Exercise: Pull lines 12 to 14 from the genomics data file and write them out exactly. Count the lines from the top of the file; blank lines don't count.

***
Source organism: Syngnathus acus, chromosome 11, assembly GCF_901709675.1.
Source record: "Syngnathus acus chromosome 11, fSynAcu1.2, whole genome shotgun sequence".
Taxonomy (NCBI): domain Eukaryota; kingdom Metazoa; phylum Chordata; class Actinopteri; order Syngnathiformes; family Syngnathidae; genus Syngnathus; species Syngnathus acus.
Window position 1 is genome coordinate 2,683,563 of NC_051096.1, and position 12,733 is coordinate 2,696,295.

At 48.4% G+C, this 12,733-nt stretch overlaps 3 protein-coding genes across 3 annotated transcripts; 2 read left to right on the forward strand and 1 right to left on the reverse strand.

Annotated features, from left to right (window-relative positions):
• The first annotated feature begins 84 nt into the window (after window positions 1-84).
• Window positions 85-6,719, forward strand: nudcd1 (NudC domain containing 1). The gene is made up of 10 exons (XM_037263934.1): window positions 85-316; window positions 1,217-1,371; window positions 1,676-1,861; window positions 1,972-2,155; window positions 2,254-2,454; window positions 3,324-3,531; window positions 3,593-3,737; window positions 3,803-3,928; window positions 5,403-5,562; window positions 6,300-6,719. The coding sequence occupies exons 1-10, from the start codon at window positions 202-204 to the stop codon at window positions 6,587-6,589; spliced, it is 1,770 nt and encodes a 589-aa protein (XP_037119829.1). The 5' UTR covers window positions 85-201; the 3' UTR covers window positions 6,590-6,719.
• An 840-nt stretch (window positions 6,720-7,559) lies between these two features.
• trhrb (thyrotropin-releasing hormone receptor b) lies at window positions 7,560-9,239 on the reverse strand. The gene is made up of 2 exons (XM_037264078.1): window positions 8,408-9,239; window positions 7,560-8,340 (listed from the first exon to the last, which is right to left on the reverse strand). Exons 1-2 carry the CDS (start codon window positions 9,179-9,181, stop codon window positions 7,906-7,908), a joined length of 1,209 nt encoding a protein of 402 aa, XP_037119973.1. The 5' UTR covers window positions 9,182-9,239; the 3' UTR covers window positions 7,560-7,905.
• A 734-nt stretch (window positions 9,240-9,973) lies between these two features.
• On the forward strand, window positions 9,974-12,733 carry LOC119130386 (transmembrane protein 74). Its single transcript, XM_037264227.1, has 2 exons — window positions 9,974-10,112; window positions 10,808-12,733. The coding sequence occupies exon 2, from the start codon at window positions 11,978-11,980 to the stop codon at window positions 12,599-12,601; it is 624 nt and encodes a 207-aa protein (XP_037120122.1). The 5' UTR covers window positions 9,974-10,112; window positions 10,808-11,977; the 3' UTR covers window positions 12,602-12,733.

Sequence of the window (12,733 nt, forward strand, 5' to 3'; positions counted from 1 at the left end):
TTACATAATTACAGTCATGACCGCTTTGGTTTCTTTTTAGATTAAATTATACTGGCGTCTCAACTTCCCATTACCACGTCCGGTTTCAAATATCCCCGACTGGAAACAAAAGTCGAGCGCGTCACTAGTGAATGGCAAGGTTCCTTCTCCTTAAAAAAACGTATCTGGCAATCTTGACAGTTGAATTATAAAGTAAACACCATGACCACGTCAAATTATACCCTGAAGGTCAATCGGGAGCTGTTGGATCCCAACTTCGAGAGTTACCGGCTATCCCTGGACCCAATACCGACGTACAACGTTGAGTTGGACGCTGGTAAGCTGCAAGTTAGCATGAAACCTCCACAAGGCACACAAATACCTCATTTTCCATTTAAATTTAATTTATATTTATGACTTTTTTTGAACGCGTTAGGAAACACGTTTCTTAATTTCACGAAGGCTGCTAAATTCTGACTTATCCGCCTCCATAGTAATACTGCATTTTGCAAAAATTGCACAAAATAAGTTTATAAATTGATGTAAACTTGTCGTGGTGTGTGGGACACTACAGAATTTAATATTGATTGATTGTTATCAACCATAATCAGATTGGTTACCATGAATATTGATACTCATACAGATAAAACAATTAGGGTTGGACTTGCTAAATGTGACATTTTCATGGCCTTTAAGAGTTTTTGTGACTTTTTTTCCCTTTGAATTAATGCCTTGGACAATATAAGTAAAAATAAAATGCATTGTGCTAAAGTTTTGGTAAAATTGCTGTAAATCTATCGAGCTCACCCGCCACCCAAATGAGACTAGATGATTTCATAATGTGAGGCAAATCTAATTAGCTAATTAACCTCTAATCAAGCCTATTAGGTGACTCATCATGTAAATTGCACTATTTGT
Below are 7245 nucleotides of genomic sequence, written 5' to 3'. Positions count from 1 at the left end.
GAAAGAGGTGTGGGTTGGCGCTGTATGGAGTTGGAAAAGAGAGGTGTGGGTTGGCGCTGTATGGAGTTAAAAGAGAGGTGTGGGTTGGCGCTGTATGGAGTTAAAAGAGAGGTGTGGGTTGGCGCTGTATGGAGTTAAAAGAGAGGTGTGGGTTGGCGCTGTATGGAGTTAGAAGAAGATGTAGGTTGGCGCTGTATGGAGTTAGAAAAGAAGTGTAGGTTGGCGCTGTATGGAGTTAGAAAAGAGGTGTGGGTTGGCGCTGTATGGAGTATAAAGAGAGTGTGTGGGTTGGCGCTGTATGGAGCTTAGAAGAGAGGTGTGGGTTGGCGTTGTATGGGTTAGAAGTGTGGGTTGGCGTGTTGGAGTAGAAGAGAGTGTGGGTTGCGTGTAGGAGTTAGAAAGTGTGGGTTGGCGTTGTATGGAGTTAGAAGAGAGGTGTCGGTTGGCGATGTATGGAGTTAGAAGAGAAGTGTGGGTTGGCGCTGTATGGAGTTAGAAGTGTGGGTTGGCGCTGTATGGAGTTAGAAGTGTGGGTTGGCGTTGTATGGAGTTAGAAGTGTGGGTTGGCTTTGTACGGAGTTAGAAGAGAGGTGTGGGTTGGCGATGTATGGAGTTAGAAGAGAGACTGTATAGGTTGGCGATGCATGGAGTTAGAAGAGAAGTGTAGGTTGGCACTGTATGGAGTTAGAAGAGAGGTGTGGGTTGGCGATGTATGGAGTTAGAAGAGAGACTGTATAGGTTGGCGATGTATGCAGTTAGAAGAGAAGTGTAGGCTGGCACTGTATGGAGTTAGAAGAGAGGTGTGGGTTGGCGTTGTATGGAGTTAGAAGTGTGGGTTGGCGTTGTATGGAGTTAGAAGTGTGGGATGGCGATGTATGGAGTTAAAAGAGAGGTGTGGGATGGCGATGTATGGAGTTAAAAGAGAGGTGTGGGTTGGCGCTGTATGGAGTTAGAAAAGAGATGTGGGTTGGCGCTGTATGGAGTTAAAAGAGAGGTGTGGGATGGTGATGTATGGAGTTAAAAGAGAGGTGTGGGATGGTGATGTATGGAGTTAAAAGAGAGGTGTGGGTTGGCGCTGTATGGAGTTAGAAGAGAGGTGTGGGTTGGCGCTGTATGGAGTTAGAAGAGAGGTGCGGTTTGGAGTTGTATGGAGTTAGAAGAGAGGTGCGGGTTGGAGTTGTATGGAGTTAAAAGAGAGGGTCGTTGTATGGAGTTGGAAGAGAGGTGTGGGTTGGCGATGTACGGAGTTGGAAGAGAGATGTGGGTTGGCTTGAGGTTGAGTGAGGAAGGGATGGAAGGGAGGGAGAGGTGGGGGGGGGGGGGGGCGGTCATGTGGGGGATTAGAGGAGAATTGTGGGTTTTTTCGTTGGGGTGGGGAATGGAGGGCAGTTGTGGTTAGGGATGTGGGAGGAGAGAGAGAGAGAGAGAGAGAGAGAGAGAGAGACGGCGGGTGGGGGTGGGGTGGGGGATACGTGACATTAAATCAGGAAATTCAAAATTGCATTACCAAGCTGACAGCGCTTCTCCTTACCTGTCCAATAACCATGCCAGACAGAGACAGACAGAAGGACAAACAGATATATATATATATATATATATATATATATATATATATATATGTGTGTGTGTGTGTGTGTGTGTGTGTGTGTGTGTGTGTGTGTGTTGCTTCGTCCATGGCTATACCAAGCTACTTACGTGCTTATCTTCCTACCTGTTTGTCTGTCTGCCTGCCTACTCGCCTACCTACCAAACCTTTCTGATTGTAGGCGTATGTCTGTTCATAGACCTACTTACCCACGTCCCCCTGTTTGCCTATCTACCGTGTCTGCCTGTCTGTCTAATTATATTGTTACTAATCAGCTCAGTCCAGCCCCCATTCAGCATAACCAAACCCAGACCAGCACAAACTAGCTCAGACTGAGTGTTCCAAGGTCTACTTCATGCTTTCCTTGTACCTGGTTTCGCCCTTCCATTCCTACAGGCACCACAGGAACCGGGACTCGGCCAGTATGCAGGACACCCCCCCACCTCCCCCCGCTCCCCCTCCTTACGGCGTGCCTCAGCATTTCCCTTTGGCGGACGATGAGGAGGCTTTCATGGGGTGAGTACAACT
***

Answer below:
• On the forward strand, window positions 9,974-12,733 carry LOC119130386 (transmembrane protein 74). Its single transcript, XM_037264227.1, has 2 exons — window positions 9,974-10,112; window positions 10,808-12,733. The coding sequence occupies exon 2, from the start codon at window positions 11,978-11,980 to the stop codon at window positions 12,599-12,601; it is 624 nt and encodes a 207-aa protein (XP_037120122.1). The 5' UTR covers window positions 9,974-10,112; window positions 10,808-11,977; the 3' UTR covers window positions 12,602-12,733.

Sequence of the window (12,733 nt, forward strand, 5' to 3'; positions counted from 1 at the left end):
TTACATAATTACAGTCATGACCGCTTTGGTTTCTTTTTAGATTAAATTATACTGGCGTCTCAACTTCCCATTACCACGTCCGGTTTCAAATATCCCCGACTGGAAACAAAAGTCGAGCGCGTCACTAGTGAATGGCAAGGTTCCTTCTCCTTAAAAAAACGTATCTGGCAATCTTGACAGTTGAATTATAAAGTAAACACCATGACCACGTCAAATTATACCCTGAAGGTCAATCGGGAGCTGTTGGATCCCAACTTCGAGAGTTACCGGCTATCCCTGGACCCAATACCGACGTACAACGTTGAGTTGGACGCTGGTAAGCTGCAAGTTAGCATGAAACCTCCACAAGGCACACAAATACCTCATTTTCCATTTAAATTTAATTTATATTTATGACTTTTTTTGAACGCGTTAGGAAACACGTTTCTTAATTTCACGAAGGCTGCTAAATTCTGACTTATCCGCCTCCATAGTAATACTGCATTTTGCAAAAATTGCACAAAATAAGTTTATAAATTGATGTAAACTTGTCGTGGTGTGTGGGACACTACAGAATTTAATATTGATTGATTGTTATCAACCATAATCAGATTGGTTACCATGAATATTGATACTCATACAGATAAAACAATTAGGGTTGGACTTGCTAAATGTGACATTTTCATGGCCTTTAAGAGTTTTTGTGACTTTTTTTCCCTTTGAATTAATGCCTTGGACAATATAAGTAAAAATAAAATGCATTGTGCTAAAGTTTTGGTAAAATTGCTGTAAATCTATCGAGCTCACCCGCCACCCAAATGAGACTAGATGATTTCATAATGTGAGGCAAATCTAATTAGCTAATTAACCTCTAATCAAGCCTATTAGGTGACTCATCATGTAAATTGCACTATTTGT